Looking for a job in Japan, especially if you don’t have native English teaching skills, can be a frustrating endeavor. Besides the obvious issues of the language gap and physical distance (if applying from abroad), our own assumptions and the tendency to look at things through rose-colored glasses may make the entire process far more complicated. So, in order not to make the same mistakes as me, here are a few key points to keep in mind when looking for a job in Japan — which I came to learn the hard way.
#1. Being multilingual is not a carte blanche for getting hired
Back when I was attending grad school in London and searching for jobs in Japan, I was sure that my Japanese language skills coupled with English would make me a shoo-in for an entry-level position. But I was absolutely wrong. I applied to every possible job, looked for contacts in the Japanese community in London, went to bilingual job fairs and ran after every lead. It took almost two years (and big support from all gods of luck you can name!) to finally find a job at a small company that would take me to Tokyo.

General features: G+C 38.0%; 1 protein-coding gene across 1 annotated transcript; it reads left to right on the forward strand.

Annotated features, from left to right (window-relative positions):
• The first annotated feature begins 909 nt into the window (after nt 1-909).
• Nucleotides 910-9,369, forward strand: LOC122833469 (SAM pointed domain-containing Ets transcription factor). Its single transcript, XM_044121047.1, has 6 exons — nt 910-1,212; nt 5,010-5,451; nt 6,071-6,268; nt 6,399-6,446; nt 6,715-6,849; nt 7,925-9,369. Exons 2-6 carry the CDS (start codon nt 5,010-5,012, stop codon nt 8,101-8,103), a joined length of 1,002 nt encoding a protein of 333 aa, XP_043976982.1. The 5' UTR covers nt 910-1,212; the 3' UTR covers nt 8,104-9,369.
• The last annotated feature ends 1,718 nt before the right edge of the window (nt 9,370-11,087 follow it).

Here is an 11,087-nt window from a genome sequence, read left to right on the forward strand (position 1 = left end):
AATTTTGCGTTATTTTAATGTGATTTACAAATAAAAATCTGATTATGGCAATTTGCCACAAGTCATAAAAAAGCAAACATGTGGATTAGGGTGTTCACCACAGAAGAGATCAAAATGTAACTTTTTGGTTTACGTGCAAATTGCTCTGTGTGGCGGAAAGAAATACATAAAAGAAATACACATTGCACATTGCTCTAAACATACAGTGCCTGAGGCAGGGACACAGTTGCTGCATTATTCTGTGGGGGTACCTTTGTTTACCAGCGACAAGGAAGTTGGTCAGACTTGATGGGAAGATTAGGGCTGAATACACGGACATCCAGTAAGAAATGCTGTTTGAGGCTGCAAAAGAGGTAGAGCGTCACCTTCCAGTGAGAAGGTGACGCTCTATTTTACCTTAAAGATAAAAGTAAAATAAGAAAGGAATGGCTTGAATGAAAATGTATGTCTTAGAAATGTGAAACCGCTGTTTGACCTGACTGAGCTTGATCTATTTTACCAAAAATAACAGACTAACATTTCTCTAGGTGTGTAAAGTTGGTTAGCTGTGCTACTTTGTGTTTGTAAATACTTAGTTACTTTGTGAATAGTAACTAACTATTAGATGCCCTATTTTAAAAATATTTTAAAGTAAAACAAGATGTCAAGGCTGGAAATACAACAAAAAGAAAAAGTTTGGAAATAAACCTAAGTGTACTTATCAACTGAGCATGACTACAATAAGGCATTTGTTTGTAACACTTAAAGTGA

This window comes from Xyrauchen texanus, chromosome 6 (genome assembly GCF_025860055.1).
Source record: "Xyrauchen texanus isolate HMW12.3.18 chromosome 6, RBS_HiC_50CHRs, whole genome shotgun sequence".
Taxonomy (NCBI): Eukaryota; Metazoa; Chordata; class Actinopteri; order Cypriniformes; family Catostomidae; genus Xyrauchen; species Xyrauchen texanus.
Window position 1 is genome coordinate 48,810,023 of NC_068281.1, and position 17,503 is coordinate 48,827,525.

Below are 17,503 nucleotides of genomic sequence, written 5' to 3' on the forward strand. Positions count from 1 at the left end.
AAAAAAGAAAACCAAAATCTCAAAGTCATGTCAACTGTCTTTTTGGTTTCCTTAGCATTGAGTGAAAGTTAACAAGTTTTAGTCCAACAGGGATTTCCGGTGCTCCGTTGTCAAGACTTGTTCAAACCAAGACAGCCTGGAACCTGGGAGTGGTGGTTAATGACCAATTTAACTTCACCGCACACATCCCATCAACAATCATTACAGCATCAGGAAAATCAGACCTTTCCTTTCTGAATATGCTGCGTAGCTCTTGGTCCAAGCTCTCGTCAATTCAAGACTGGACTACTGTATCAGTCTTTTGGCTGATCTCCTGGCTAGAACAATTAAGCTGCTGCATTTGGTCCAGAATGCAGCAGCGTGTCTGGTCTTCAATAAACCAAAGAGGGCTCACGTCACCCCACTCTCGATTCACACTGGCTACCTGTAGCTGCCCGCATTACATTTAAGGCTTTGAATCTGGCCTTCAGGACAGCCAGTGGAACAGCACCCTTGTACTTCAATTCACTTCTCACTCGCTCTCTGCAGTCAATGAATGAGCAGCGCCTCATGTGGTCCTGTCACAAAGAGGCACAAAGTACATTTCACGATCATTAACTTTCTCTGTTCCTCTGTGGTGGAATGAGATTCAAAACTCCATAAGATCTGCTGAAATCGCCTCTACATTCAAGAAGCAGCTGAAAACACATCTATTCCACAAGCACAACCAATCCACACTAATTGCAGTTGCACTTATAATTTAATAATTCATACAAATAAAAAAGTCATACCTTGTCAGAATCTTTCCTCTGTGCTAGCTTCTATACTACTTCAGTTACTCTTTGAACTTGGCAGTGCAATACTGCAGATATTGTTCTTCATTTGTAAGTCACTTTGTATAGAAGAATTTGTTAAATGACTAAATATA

So, unless you have a true calling to teach or really unique skills that are high in demand, it is in general very tough to find companies that would be willing to hire and send a new graduate across the ocean based on language skills alone. So, instead of doing it the regular way, try something different—coming to Japan first, building connections on LinkedIn or other business groups, talking to people who’ve been through the process already and the like.
#2. “Business-level Japanese” means way more than Konnichiwa
Once you’ve settled down in Japan, have gained experience and are looking to change companies, one of the most important things to keep in mind is to beware of the moniker “business-level Japanese.” In 99 percent of cases, this means “a perfectly bilingual person who can speak/write Japanese and English at a native level.” Most companies will ask for JLPT results, with JLPT2 often being considered the minimum and JLPT 1 preferable.
I personally don’t believe that a JLPT1 necessarily indicates any particular ability to fend for oneself in business, but what it comes down to, really, is being absolutely honest with yourself about your level of language ability. I have interviewed many job seekers who labeled themselves as “business level” or “near-native” speakers when they could barely carry on a coherent conversation. If the position you’re applying for needs the language, you better be prepared for it.
#3. Don’t try to blend in—it’s pointless!
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